Offline nick

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Re: Half Speed
Reply #3 on: January 19, 2005, 03:52:21 AM
The American pianist John Browning, who was renowned for his strong position against even one wrong note in a performance, prepared pieces by first learning the notes, then playing it through at what he called a "middle tempo," halfway between slow practice and full speed.  He considered this "middle tempo" to be the most difficult and also the most efficient way of practicing.  Of course this philosophy was most likely reserved for pieces with a relatively quick tempo.

I think I remember that quote and also the same for Andre Watts, amoung others, who said he mostly practices at "half speed". I was wondering on the metronome what this would be. Half of what? If it is as John Browning said, what would he consider slow speed? Let's say your goal tempo is 100. If slow speed is 40, would you take the difference between 40 and 100, which is 60, and half that, which is 30, and add the 30 to the 40, which is 70, and that is half speed? Of course that number would be different if the slow speed was different. What do you think?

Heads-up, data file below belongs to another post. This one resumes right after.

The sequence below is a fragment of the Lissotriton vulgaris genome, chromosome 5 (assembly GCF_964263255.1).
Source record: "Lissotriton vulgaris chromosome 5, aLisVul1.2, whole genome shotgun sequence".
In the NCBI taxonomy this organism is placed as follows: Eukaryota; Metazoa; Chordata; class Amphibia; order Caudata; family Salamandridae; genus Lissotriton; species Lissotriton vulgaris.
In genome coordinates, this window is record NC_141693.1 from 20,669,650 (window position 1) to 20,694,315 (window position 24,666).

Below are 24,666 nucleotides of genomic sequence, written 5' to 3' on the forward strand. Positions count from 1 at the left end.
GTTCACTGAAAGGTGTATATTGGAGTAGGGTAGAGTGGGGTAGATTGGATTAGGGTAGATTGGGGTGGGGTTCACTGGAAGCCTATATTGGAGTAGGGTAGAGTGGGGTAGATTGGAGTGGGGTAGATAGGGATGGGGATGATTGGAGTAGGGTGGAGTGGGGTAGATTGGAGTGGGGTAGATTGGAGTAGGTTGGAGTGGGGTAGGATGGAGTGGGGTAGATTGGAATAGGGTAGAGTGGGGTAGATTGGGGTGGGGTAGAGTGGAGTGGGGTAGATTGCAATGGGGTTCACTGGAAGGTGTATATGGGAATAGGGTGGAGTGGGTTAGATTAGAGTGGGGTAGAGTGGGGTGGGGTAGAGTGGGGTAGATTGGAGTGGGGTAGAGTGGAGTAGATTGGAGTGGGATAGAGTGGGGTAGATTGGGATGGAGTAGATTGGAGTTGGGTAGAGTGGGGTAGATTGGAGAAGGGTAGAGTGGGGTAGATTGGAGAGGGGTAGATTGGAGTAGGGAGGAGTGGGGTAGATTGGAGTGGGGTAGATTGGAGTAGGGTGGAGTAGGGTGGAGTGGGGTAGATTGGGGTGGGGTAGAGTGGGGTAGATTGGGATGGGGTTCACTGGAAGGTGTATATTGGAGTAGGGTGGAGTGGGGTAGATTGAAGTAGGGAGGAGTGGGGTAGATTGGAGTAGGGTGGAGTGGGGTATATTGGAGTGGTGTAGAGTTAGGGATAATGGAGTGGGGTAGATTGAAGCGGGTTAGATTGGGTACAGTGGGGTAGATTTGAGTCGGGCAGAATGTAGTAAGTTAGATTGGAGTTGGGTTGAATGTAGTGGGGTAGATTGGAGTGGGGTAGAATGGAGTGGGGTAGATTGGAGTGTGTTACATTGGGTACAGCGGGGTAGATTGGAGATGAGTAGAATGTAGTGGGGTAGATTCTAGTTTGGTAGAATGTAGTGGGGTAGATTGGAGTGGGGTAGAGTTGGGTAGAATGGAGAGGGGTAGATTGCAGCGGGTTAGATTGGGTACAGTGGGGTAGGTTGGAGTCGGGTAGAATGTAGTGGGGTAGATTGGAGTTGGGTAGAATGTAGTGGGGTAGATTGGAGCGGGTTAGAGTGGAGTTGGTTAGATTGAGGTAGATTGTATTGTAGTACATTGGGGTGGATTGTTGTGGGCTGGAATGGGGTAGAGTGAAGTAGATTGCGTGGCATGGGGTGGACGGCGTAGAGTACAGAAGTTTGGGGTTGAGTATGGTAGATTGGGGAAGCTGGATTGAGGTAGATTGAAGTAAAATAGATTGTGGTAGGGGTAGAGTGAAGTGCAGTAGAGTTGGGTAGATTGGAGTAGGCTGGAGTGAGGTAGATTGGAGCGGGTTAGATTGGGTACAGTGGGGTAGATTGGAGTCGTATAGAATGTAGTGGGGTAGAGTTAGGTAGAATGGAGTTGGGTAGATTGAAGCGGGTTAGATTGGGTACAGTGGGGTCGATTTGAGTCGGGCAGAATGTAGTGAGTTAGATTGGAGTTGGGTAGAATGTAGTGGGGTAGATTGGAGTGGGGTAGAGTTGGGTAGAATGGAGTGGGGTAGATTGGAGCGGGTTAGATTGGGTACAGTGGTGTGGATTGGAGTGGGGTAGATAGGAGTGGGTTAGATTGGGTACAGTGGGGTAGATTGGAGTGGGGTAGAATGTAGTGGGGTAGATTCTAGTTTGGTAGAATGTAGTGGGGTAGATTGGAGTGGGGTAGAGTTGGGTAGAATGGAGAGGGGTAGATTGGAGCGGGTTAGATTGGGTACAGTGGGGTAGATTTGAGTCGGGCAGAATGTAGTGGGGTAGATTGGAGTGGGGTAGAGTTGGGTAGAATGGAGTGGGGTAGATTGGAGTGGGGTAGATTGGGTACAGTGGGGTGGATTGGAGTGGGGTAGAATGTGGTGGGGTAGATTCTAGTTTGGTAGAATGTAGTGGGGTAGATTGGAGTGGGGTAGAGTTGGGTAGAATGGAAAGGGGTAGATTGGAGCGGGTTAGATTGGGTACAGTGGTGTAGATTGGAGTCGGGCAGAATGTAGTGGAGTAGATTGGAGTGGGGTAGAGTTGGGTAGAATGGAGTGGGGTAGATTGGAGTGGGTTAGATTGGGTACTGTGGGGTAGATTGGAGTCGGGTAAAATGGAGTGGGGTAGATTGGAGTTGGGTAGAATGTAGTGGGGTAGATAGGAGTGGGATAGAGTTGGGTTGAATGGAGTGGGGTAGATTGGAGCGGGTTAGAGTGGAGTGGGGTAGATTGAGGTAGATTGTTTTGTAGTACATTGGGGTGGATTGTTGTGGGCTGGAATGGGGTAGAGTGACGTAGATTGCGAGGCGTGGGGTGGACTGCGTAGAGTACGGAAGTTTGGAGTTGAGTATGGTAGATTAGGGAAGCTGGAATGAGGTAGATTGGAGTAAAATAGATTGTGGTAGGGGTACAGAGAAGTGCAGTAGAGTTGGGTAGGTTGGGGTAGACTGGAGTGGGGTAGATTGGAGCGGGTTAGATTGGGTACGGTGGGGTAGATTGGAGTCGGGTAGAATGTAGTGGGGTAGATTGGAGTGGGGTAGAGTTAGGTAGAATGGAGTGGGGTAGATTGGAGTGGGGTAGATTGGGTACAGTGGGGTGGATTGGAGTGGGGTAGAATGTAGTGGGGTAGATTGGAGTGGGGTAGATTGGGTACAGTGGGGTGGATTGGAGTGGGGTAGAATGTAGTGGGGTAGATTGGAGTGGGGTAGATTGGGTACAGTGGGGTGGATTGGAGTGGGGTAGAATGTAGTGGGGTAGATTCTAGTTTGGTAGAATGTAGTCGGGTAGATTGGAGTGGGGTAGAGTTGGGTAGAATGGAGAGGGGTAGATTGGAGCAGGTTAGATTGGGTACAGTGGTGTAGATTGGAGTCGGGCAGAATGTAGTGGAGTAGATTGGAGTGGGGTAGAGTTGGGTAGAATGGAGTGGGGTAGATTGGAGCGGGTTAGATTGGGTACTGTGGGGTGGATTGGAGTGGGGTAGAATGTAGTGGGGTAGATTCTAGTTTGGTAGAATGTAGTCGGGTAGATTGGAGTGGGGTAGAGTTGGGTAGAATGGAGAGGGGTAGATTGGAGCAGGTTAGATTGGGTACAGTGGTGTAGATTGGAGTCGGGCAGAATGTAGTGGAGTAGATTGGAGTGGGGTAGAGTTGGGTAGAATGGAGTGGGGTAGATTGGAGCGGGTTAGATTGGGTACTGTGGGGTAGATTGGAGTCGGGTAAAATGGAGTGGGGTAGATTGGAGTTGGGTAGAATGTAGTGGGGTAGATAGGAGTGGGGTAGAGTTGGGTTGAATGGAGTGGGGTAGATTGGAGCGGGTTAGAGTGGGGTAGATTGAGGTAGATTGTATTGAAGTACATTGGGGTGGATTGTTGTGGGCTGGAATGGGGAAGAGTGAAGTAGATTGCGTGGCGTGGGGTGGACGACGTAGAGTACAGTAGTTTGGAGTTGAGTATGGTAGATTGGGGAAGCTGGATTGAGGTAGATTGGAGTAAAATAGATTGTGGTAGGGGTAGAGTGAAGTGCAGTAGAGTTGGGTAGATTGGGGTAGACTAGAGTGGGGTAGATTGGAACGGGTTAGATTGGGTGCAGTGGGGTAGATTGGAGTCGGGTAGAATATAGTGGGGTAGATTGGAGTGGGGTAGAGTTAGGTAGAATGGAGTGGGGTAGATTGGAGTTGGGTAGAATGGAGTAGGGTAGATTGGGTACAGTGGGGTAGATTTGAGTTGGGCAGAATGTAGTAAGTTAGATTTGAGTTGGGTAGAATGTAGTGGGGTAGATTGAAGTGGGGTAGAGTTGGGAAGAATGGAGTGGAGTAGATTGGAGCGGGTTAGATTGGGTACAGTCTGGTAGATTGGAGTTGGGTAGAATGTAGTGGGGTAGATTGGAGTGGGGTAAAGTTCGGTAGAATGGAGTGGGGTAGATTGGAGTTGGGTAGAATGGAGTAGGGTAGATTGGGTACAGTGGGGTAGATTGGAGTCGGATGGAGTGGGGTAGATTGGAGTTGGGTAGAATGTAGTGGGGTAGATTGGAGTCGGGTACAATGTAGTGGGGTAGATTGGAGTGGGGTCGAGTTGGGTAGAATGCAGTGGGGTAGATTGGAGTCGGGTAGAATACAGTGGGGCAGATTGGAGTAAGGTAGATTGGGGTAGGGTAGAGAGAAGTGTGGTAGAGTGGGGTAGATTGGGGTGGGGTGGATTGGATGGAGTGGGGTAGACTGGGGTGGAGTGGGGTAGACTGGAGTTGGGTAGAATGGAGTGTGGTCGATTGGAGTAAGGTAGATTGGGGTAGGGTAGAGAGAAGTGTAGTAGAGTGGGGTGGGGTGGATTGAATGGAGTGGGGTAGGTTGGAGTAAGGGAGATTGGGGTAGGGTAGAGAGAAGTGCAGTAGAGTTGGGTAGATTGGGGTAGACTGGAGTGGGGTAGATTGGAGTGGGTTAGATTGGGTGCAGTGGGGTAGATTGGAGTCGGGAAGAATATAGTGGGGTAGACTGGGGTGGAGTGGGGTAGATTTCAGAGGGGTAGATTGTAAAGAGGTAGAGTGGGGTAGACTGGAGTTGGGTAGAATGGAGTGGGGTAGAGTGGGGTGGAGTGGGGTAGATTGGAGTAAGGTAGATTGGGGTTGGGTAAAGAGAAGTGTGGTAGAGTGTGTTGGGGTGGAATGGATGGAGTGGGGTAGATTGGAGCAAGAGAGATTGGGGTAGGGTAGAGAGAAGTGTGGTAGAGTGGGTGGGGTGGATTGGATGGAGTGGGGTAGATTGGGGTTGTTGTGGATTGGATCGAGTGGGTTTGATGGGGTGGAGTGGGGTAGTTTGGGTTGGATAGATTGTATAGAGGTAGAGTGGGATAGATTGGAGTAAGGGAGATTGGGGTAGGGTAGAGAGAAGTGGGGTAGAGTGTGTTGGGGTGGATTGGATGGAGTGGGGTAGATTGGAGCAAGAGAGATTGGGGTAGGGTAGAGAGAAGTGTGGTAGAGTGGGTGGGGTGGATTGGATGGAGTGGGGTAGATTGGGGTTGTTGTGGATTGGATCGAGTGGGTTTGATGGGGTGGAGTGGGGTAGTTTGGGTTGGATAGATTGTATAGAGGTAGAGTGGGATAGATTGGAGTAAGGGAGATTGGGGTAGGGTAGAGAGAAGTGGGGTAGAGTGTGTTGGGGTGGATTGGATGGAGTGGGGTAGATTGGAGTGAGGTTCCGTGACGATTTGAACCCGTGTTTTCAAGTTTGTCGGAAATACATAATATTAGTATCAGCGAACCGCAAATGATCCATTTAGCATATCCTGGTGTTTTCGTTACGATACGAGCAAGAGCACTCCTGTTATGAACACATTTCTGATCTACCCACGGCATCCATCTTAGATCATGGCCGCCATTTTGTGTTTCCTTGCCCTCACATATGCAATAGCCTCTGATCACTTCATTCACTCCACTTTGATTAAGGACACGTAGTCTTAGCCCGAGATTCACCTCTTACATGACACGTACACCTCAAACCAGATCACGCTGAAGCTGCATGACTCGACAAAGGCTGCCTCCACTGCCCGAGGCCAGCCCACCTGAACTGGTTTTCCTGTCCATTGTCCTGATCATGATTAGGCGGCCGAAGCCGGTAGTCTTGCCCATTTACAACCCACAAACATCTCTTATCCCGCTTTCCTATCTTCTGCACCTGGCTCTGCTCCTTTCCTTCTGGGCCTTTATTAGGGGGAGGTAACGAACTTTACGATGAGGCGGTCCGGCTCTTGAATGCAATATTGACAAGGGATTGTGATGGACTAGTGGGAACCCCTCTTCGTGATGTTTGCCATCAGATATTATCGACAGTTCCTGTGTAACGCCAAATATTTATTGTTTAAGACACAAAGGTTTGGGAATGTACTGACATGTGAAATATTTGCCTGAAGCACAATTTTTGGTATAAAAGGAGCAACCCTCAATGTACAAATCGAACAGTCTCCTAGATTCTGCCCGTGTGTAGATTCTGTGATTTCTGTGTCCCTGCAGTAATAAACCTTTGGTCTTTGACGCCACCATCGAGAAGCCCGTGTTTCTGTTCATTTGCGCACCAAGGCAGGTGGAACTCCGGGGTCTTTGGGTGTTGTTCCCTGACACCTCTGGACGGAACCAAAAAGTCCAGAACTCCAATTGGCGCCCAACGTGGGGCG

Nick

Offline brsmpianist

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Re: Half Speed
Reply #4 on: January 19, 2005, 05:30:21 AM
When im in the process of polishing a piece i generally will never play it up to speed but rather slowly, in very small sections with the metronome trying to perfect every last detail.

Offline steinwayguy

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Re: Half Speed
Reply #5 on: January 19, 2005, 06:30:13 AM